Death Screams, House of Death (1982)
Directed by: David Nelson
Written by: Paul C. Elliott
Starring: Andria Savio, Curt Rector, Hanns Manship, Helene Tryon, Jennifer Chase, Jody Kay, John Kohler, Josh Gamble, Martin Tucker, Mary Fran Lyman, Sharon Alley, Susan Kiger, William T. Hicks
DEATH SCREAMS (1982)
Directed by David Nelson
Available on Arrow Video Blu-Ray
Before heading back to college after the holidays, a group of teens see out summer with a trip to the local carnival before getting cosy by the riverside campfire. Unbeknown to them, a killer is on the loose and they’ve set their sights on slaying the promiscuous youngsters.
Teenage slasher fun ensues in early 80’s horror DEATH SCREAMS where a machete, bow and arrow and plastic bag are just some of the weapons of choice for the mystery homicidal maniac stalking the small town in North Carolina.
DEATH SCREAMS plays out like your typical slasher movie where we get to know the people of the town before they eventually come face to face with the killer. With the first couple of kids killed in the opening scene, the viewer knows there’s a bloodthirsty maniac on the loose but the rest of the town are oblivious to the grisly demise of the duo, and assume the loved-up pair have simply run away. Peace seems to be restored to the town, that is until the carnival arrives where the killer decides to strike again, a prelude to the slaughter due that evening when the kids get touchy-feely in front of the river before heading to the graveyard to share some of their favourite ghost stories. It’s paint-by-numbers in many ways but DEATH SCREAMS is a hell of a lot of fun! The low budget style charms its way into your heart whilst the innovative, variety of murders will keep you watching, wondering where and how the mystery killer will strike next.
As with other slasher movies, you begin to suspect a couple of players within the neighbourhood. Could it be shop assistant Lily’s grandmother, who’s clearly not wheelchair-bound and has a fine set of knives in her utility room? Could it be Coach Marshall, the baseball coach who’s caught the eye of many of the ladies in town? Could it be Casey, the teen with learning difficulties who struggles to interpret right from wrong? The movie likes to keep you guessing and it’s great that the reveal of who the killer is is kept under wraps until the final few minutes of the film. I suppose the only downside is how quickly it seems to wrap up once the culprit is outed.
Much like Phantom of the Mall: Eric’s Revenge, that I reviewed shortly before this, there’s weaknesses here and there that prevent it from becoming a great horror but at the same time there’s plenty to enjoy, from the energetic charm of the characters to the unconventional settings. For instance, the carnival makes for a colourful location for the killer to prowl. With the bright lights and noises of the rides and much of the town’s folk there to sell their wares, there’s plenty to tantalise the senses as the teens wander around, proving their skills on the games for the chance to win a stuffed plush toy or the affections of their partner. One minute they’re enjoying the sights and sounds of a community fair, the next they could be on the chopping board.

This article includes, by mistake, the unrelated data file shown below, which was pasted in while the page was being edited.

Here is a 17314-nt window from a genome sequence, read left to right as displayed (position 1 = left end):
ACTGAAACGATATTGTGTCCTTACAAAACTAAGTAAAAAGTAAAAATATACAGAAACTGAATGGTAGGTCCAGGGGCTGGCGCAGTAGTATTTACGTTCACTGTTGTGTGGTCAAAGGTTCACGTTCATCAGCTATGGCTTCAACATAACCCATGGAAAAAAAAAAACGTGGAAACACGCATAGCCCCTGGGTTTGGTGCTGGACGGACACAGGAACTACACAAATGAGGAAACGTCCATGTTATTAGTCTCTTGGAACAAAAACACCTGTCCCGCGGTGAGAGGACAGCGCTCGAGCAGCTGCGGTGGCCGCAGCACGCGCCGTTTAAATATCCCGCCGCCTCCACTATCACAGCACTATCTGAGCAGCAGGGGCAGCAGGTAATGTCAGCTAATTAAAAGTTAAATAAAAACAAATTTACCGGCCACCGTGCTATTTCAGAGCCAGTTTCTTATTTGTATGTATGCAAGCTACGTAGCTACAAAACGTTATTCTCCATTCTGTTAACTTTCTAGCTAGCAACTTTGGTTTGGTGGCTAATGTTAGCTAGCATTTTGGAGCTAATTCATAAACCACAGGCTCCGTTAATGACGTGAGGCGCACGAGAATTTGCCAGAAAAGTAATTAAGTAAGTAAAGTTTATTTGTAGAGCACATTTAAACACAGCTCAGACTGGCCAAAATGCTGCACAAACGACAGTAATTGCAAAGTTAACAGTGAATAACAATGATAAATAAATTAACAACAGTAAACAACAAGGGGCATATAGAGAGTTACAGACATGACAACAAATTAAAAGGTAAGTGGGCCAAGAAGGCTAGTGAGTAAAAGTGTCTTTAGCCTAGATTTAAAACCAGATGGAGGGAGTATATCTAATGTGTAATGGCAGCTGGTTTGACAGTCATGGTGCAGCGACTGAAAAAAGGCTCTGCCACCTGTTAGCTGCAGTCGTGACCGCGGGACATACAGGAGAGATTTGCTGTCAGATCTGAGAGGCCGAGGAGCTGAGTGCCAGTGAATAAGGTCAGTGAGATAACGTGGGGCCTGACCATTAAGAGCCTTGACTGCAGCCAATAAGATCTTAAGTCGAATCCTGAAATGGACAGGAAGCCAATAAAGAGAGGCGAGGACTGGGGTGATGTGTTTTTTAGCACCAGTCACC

With several Playboy girls working on the film, you can expect some female nudity in the film but we get a fine glimpse of Coach Marshall’s bottom in the shower too so there is truly something for everyone in this movie.
Featuring an abundance of vibrant, youthful energy, DEATH SCREAMS is more entertaining than perhaps people give it credit. Its rough-round-the-edges approach and daft elements are easily overlooked when you have good pacing, which I feel this film has. I couldn’t help but love this tight-knit, seemingly sleepy-community where everyone knows everybody else but who’s inhabitants are completely oblivious that there’s a killer on the loose. Towards the end of the movie, the excitement ramps up considerably as we’re hit with multiple death scenes that are unrelenting and increasingly violent. If the citizens didn’t know they lived in a dangerous neighbourhood, they do now!
A pleasant, cheeky lil’ slasher, DEATH SCREAMS is worth giving some time to. As long as you don’t expect greatness and enjoy a bit of a laugh, you’ll be in for a treat.
Arrow Video bring DEATH SCREAMS, aka House of Death, to Blu-Ray with a brand new 2K restoration from an archival 35mm print featuring original uncompressed mono audio and optional English subtitles for the deaf and hard of hearing.
As per most Arrow releases, the Blu-Ray comes complete with a selection of special features, including:
- Brand new audio commentary with producer Charles Ison and special effects artist Worth Keeter moderated by filmmaker Phil Smoot
- Brand new audio commentary with The Hysteria Continues
- All the Fun of the Scare: The Making of Death Screams – newly-produced making-of documentary featuring interviews with producer Charles Ison, special effects artist Worth Keeter, writer Paul Elliott, actors Hanns Manship and Curt Rector, actor/producer’s assistant/assistant supervising editor Sharon Alley and actor/talent wrangler Robert “Billy Bob” Melton. This entertaining making-of has some of the stars sharing their fond memories of working on the film and with director David Nelson, whilst writer Paul Elliott describes how Agatha Christie’s ‘Ten Little Indians’ served as inspiration for the original script.
- TV and Radio Spots
- Image Galleries
- House of Death Alternate VHS Opening Titles
- Two versions of the screenplay under the original title of Night Screams [BD-ROM content]
- Reversible sleeve featuring original artwork and a newly-commissioned reimagining of the original VHS artwork by Sadist Art Designs presented with die-cut slipcover
- Fully-illustrated collector’s booklet featuring new writing by Brian Albright